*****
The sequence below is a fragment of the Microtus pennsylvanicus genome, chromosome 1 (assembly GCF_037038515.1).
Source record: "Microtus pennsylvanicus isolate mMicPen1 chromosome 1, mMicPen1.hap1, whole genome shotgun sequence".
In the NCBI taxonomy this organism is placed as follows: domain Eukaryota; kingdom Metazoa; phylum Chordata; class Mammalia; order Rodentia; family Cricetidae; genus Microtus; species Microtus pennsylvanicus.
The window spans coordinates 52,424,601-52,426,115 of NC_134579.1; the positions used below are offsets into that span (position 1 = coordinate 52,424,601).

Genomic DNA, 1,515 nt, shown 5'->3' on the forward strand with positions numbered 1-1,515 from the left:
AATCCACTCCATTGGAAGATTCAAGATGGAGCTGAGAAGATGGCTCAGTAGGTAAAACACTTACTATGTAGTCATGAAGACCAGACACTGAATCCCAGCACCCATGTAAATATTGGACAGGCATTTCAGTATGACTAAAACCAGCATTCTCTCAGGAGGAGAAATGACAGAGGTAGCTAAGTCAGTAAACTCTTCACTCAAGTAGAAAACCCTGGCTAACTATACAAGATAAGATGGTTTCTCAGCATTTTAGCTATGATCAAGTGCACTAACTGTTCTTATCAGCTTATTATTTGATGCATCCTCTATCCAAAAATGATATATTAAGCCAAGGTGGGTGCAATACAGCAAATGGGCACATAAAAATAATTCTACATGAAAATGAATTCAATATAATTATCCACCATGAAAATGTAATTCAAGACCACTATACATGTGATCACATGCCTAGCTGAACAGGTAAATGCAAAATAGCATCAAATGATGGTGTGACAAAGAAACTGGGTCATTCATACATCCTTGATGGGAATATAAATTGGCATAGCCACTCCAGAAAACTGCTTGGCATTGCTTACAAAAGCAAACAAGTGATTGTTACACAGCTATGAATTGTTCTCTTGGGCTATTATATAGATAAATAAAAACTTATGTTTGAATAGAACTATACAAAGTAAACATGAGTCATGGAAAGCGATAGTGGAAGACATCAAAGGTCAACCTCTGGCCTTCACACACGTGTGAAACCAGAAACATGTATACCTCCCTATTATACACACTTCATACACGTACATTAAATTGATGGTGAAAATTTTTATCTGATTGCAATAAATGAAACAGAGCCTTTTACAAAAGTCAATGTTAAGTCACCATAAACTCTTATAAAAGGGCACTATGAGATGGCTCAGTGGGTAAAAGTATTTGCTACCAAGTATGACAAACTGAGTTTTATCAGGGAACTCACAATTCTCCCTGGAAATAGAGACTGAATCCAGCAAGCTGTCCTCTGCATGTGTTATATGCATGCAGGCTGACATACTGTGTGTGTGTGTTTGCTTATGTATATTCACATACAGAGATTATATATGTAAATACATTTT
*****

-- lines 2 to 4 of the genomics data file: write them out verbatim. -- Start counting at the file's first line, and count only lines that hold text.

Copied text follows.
Source record: "Microtus pennsylvanicus isolate mMicPen1 chromosome 1, mMicPen1.hap1, whole genome shotgun sequence".
In the NCBI taxonomy this organism is placed as follows: domain Eukaryota; kingdom Metazoa; phylum Chordata; class Mammalia; order Rodentia; family Cricetidae; genus Microtus; species Microtus pennsylvanicus.
The window spans coordinates 52,424,601-52,426,115 of NC_134579.1; the positions used below are offsets into that span (position 1 = coordinate 52,424,601).